album review – Cracker – “Gentlemen’s Blues”

album review
Cracker
Gentlemans Blues
By Rob Nichols
 
Listen your way through Gentlemen’s Blues from Cracker, and there is enough familiarity (ie Dylan-era Hammond B3’s and Ray Davies-sounding vocals) to make you keep going .
 
From the band that grew from the burned-out years of the band Camper Van Beethovan, leader David Lowery and his fulltime sidekicks Johnny Hickman and Bob Rupe (one of the founders of the band The Silos) have evolved from goofy early 1990’s alternative rock and roll into a band that echoes the Kinks.  And Dylan.  And alternative country bands consider Cracker an influence.
 
Gentleman’s Blues has an intelligence that is subtle and a sound that is homegrown.  We hear intimate sounds, like pianos, buried steel guitar, handclaps and tambourines. 
 
It makes the rock and roll band basics of guitars, snares and pumping bass sound, well, smarter.  Lowery has always been a songwriter with a few lyrical quirks.  Songs like “My Life Is Totally Boring Without You” and “I Want Out Of The Circus” are memorable for their titles alone.  Much like the latest Grant Lee Buffalo release, this one gets better with repeated chances in the CD player.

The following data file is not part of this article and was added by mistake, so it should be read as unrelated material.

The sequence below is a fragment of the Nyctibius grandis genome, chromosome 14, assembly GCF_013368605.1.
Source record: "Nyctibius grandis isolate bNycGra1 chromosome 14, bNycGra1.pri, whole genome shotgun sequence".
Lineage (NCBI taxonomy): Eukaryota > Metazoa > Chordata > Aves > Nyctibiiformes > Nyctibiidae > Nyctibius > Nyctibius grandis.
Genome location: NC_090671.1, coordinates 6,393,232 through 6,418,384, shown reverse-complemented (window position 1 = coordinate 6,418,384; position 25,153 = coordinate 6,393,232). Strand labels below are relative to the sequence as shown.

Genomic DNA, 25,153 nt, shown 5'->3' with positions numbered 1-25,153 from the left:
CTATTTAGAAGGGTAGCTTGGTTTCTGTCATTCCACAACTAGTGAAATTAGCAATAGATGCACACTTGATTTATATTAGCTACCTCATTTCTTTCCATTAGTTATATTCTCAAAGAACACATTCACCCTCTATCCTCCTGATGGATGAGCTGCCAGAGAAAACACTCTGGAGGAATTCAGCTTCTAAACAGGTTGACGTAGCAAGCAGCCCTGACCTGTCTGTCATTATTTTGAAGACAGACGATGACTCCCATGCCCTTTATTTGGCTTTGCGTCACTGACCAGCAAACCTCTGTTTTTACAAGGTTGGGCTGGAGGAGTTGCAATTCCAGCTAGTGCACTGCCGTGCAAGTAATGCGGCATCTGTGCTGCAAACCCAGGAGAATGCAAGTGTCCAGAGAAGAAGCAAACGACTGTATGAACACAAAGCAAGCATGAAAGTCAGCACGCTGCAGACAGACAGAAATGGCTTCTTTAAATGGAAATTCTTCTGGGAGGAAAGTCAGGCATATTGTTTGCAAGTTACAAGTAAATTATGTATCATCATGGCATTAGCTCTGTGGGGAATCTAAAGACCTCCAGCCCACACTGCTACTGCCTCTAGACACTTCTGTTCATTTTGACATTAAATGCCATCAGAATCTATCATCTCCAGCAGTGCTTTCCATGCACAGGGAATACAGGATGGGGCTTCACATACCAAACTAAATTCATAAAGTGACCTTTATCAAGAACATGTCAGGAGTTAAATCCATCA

Guests like Heartbreakers Mike Campbell and Benmont Tench, along with drummers Steve Jordan (Keith Richards X-Pensive Wino’s) and Phil Jones (played on nearly every track on Tom Petty’s Full Moon Fever and on other Cracker releases) lend to the familiarity.  Davey Faraghar (John Hiatt’s bass player and alum of earlier incarnations of Cracker) sings backup on six track.
 
Lowery’s voice and Hickman’s lyrics are the paste that holds the album together, through  the circus flourishes (Out Of The Circus), country rock romps (The Good Life) and Todd Snider-ish gospel songs (Hallelujah). The album contains tiny pleasurable flourishes, like the “Soul Man” riff on the song “Seven Days”.  It is a album of unexpected hooks.
 
If music and artistry was a competition, these boys have now recorded an album better, deeper and smarter than the latest from Sister Hazel, Matchbox20 and Hootie and the Blowfish. For whatever that’s worth.  Same music genre, but more hidden fun.

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